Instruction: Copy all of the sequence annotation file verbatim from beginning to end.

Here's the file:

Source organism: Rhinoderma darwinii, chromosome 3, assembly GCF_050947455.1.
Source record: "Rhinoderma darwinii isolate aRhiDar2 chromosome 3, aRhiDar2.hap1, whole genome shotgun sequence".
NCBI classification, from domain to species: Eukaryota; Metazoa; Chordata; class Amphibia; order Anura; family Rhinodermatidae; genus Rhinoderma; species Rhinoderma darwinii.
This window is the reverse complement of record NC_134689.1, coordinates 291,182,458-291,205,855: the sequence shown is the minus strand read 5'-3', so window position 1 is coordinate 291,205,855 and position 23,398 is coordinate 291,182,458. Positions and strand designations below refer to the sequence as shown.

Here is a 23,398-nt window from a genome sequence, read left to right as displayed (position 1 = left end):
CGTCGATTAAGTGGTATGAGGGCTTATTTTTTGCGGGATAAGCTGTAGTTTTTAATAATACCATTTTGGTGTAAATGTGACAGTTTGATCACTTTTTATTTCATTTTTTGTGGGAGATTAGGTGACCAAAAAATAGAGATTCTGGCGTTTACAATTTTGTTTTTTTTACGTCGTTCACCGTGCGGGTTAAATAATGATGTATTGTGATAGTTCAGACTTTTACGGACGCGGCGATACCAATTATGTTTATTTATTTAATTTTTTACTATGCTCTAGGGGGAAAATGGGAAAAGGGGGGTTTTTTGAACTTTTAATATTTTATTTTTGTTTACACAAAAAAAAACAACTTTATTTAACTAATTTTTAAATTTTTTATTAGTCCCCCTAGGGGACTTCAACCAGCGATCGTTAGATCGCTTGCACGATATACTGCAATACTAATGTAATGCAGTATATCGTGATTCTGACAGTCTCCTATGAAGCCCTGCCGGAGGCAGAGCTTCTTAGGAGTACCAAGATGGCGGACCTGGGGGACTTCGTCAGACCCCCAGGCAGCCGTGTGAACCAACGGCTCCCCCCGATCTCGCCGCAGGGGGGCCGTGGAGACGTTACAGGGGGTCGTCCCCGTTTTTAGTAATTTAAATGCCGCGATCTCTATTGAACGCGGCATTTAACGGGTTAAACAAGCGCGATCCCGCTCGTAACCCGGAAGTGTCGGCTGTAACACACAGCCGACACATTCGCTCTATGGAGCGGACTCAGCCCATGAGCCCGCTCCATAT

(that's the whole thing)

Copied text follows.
Source organism: Rhinoderma darwinii, chromosome 3, assembly GCF_050947455.1.
Source record: "Rhinoderma darwinii isolate aRhiDar2 chromosome 3, aRhiDar2.hap1, whole genome shotgun sequence".
NCBI classification, from domain to species: Eukaryota; Metazoa; Chordata; class Amphibia; order Anura; family Rhinodermatidae; genus Rhinoderma; species Rhinoderma darwinii.
This window is the reverse complement of record NC_134689.1, coordinates 291,182,458-291,205,855: the sequence shown is the minus strand read 5'-3', so window position 1 is coordinate 291,205,855 and position 23,398 is coordinate 291,182,458. Positions and strand designations below refer to the sequence as shown.

Here is a 23,398-nt window from a genome sequence, read left to right as displayed (position 1 = left end):
CGTCGATTAAGTGGTATGAGGGCTTATTTTTTGCGGGATAAGCTGTAGTTTTTAATAATACCATTTTGGTGTAAATGTGACAGTTTGATCACTTTTTATTTCATTTTTTGTGGGAGATTAGGTGACCAAAAAATAGAGATTCTGGCGTTTACAATTTTGTTTTTTTTACGTCGTTCACCGTGCGGGTTAAATAATGATGTATTGTGATAGTTCAGACTTTTACGGACGCGGCGATACCAATTATGTTTATTTATTTAATTTTTTACTATGCTCTAGGGGGAAAATGGGAAAAGGGGGGTTTTTTGAACTTTTAATATTTTATTTTTGTTTACACAAAAAAAAACAACTTTATTTAACTAATTTTTAAATTTTTTATTAGTCCCCCTAGGGGACTTCAACCAGCGATCGTTAGATCGCTTGCACGATATACTGCAATACTAATGTAATGCAGTATATCGTGATTCTGACAGTCTCCTATGAAGCCCTGCCGGAGGCAGAGCTTCTTAGGAGTACCAAGATGGCGGACCTGGGGGACTTCGTCAGACCCCCAGGCAGCCGTGTGAACCAACGGCTCCCCCCGATCTCGCCGCAGGGGGGCCGTGGAGACGTTACAGGGGGTCGTCCCCGTTTTTAGTAATTTAAATGCCGCGATCTCTATTGAACGCGGCATTTAACGGGTTAAACAAGCGCGATCCCGCTCGTAACCCGGAAGTGTCGGCTGTAACACACAGCCGACACATTCGCTCTATGGAGCGGACTCAGCCCATGAGCCCGCTCCATAT